Watervliet: We made it just before ... we made it better
August 25, 2011
- Modified breechblock for the 105mm howitzer will enhance safety and should reduce repair and maintenance costs.
- Watervliet Arsenal awarded a $14 million contract to replace more than 400, 105mm breechblocks.
WATERVLIET ARSENAL, N.Y. -- In upstate New York, organizational pride and a touch of science recently trumped Department of Defense standards to the tune of approximately $14 million. That is the size of the contract awarded last month by the Department of the Army to the Watervliet Arsenal to replace more than 400 breechblocks for the Army's lightweight 105mm howitzer system -- the M119A2 towed howitzer.
In 1987, an agreement was reached with the British Royal Ordnance Factories to produce the howitzer under license by the U.S. as the M119 to replace the M102 howitzer. It entered service with the U.S. Army's 7th Infantry Division in December 1989.
Although the Watervliet Arsenal did not manufacture the overall end item platform, it did, in conjunction with the Army's Benét Laboratories, manufacture the system that made the howitzer lethal -- the 105mm M20A1 cannon assembly.
The Arsenal always looks beyond what is called the Technical Data Package or TDP during and after the manufacturing process in search of product improvement.
Sometimes, however, product improvements may take years before they are accepted, if they are accepted at all, because the Army directs manufacturers, be they government-owned or from private industry, very specific standards via the TDP and manufacturers cannot deviate from these standards.
This breechblock modification upgrade kit is a direct result of a little bit of patience intertwined with a pursuit of excellence.
According to Jeanne Brooks, a mechanical engineer with Benét Labs, "For more than 20 years, Arsenal and Benét Lab engineers have supported and monitored user feedback on the cannon in search of improvement opportunities."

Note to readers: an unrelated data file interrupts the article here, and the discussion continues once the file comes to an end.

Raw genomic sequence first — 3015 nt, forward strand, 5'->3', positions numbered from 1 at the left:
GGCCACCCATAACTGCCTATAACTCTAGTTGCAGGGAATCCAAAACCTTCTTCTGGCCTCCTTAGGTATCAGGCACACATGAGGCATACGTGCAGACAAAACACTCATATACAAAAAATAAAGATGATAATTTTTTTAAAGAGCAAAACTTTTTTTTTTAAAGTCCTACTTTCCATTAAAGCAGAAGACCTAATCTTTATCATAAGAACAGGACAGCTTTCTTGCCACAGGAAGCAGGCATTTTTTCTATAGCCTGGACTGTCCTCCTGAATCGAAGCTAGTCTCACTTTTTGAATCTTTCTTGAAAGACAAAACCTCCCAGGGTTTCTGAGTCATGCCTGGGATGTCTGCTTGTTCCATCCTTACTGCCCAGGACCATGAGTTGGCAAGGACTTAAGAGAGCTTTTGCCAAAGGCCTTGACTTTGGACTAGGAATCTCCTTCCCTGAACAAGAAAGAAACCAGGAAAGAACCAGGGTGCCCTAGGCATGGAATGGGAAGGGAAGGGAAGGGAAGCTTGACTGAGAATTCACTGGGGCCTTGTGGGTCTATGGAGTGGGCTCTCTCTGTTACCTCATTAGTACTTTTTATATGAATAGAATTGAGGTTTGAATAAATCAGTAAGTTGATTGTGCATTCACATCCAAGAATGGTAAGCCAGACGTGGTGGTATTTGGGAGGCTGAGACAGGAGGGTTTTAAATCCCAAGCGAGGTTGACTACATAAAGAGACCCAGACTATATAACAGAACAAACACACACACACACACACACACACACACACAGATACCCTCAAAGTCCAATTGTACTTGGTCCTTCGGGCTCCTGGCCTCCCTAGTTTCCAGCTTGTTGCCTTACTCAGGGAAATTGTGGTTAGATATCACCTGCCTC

So, Benét engineers and Arsenal machinists never stopped trying to perfect the breechblock. They recently proposed to the Army's Program Manager, Towed Artillery System (PM TAS), who is charged with fielding and maintaining the howitzer, a redesign that will not only improve Soldiers' safety, but also may reduce potential downtime.
Why a redesign?
Several years ago, Benét Labs discovered a safety-related flaw in the breechblock, albeit one that did not put Soldiers at immediate risk. This finding was significant enough, however, to effect a change to the technical manual that required artillery crewmen to verify and measure the firing pin protrusion after every live firing, Brooks said.
The breechblock improvements under this new modification will reduce the number of breechblock parts by 30 percent, which should reduce maintenance cost and downtime because there will be fewer parts affected by wear and tear.
The redesigned breechblock also eliminates the recock mechanism by incorporating this function into the side of the breech ring. Removal of the recock mechanism from behind the weapon removes the need for a Soldier to reach behind the cannon in the path of the recoil during a misfire to recock the weapon. This is a significant safety gain while also eliminating the need for a recock tool.
"This new modification will initially be integrated into about half of the Army's M119 howitzers," said Randell Huffy, the Arsenal's Production Control & Program Management Chief.
Because of the long lead time associated with acquiring the raw materiels, the Arsenal will begin production around mid-2012, Huffy said. The projected man-year gain from this new contract is 24 over a three-year period for the Arsenal.